It occurs in footing slab subjected concentrated load through column, slab carrying a concentrated wall load etc.

The shear induced in the member due to torsion is called as torsion shear.

Shear failure of RCC beam may not lead to immediate failure, it reduces the flexural strength of members and thus it is a state of impeding shear failure.

Shear Stress in Homogenous Beams

The beam subjected to transfers is subjected to shear force and bending moment.

The shear stress induced in the member to resist shear force. As per elastic theory of bending, shear stress distribution across the section is given by equation.

b = Width of the section V = shear force at the section.

Shear stress induced in rectangular section is parabolic in nature with zero at top and bottom and the maximum shear stress at neutral axis.

Shear Stresses in R.C.C. Beams

In reinforced concrete beam, the concrete below the neutral axis is neglected and shear force is resisted by the bound between the steel and concrete.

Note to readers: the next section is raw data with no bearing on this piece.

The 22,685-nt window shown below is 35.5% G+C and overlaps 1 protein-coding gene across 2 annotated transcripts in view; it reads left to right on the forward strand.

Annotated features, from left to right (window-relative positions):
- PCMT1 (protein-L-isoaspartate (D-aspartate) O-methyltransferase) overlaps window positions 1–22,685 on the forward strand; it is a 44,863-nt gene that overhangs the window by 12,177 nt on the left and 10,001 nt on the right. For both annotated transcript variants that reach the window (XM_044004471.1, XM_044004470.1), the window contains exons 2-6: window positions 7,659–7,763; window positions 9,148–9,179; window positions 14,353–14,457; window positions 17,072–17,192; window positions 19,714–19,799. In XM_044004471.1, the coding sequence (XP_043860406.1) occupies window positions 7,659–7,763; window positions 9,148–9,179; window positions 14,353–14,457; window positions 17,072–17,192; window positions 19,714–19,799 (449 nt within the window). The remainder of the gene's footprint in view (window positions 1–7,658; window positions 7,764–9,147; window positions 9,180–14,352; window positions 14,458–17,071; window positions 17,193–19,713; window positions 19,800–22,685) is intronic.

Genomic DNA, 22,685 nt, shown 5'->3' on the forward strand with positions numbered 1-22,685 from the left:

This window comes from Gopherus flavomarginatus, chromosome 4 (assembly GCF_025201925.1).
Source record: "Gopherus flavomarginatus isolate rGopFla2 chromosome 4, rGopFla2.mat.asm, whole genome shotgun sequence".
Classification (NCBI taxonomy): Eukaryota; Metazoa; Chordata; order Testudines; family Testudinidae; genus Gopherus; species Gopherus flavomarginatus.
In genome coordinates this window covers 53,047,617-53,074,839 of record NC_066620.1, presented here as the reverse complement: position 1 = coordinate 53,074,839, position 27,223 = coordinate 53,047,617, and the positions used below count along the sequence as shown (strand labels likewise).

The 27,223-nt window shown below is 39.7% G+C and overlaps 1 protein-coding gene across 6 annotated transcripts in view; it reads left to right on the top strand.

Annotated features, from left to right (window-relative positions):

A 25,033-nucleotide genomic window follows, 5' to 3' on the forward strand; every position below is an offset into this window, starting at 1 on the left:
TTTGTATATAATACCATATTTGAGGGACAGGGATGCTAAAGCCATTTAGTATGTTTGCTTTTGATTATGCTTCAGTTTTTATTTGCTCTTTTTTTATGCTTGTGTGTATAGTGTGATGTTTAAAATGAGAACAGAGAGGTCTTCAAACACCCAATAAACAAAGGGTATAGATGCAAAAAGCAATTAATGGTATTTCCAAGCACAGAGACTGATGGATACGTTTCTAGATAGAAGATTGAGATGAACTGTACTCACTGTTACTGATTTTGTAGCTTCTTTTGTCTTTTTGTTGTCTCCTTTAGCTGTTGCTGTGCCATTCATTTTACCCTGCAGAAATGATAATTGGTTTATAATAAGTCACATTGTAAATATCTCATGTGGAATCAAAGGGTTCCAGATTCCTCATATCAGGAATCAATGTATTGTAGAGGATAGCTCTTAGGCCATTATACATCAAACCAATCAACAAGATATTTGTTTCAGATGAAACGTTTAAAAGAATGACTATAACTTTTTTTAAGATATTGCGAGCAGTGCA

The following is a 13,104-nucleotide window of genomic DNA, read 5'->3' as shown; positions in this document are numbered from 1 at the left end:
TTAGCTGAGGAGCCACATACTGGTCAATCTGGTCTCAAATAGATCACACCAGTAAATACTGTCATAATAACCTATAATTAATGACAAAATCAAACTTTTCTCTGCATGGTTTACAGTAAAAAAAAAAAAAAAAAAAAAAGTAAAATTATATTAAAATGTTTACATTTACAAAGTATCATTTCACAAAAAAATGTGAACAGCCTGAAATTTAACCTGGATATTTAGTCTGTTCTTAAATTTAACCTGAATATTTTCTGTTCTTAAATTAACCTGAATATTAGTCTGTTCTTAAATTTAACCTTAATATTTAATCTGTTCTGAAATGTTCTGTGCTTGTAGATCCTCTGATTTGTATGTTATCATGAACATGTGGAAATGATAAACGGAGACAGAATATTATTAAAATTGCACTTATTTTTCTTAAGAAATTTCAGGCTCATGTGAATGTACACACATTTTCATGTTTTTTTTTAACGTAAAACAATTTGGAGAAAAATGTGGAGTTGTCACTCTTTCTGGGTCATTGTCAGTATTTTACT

The shear stress in RC beam is parabolic with zero at top and maximum at neutral axis.

The shear stress below the neutral axis is constant in tensile zone. The shear stress below the neutral axis is constant in tensile zone.

Total shear force in the section V is given by V = Area of stress diagram x breadth of the beam

[Area of parabolic part + area of rectangular part] x breadth of the beam

The shear stress occurs along with the flexural stress. The inclined cracking effect due to resultant tension are complex and concrete in tension also contributes in retesting shear upto some extent, hence the evaluation of shear stress is very complex.